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|Quote Chapter 14
Written by Carolyn
(5/9/2007 12:45 p.m.)
During dinner Mr. Bennet scarcely spoke at all; but when the servants were withdrawn, he thought it time to have some conversation with his guest, and therefore started a subject in which he expected him to shine, by observing that he seemed very fortunate in his patroness. Lady Catherine de Bourgh's attention to his wishes, and consideration for his comfort, appeared very remarkable. Mr. Bennet could not have chosen better. Mr. Collins was eloquent in her praise. The subject elevated him to more than usual solemnity of manner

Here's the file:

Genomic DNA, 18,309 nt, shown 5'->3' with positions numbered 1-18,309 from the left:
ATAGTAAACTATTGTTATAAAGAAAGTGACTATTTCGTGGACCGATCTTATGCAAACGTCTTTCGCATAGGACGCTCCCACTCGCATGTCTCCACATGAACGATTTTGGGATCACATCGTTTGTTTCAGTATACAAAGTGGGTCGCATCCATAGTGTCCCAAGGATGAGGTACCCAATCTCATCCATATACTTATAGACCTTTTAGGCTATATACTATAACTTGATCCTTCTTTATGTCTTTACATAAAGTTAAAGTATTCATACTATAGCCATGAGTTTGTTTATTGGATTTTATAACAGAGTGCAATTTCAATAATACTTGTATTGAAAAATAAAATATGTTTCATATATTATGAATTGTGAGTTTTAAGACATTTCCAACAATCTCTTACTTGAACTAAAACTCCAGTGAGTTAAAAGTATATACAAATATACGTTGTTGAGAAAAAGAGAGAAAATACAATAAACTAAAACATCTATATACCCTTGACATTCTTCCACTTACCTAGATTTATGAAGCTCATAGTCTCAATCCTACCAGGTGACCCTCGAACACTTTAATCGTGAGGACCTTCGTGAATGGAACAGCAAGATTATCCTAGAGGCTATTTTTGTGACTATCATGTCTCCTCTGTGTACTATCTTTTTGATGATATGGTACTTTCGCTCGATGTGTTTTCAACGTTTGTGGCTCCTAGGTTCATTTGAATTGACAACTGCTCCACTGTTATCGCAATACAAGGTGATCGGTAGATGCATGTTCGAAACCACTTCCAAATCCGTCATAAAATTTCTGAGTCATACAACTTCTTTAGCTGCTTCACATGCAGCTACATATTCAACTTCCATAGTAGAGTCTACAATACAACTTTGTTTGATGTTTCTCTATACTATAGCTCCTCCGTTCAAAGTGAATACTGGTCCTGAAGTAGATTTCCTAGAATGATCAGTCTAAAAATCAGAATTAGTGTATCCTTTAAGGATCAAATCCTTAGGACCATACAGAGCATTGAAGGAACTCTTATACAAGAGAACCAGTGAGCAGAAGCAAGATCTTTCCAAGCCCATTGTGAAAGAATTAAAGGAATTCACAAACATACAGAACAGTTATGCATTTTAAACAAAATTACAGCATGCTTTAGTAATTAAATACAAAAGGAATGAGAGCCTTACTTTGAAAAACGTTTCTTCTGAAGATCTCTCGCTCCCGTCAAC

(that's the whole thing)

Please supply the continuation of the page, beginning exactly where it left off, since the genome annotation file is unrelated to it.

In this instance, I think that Mr. Bennet is being politely rude. Polite in involving a guest in conversation and rude because he only doing it to be amused by Mr. Collins.
Mr. Collins, however, would only see Mr. Bennetís inquiry as the most proper one, for who could not want to hear about Lady Catherine. It is here we learn the extreme deference he holds for patroness.
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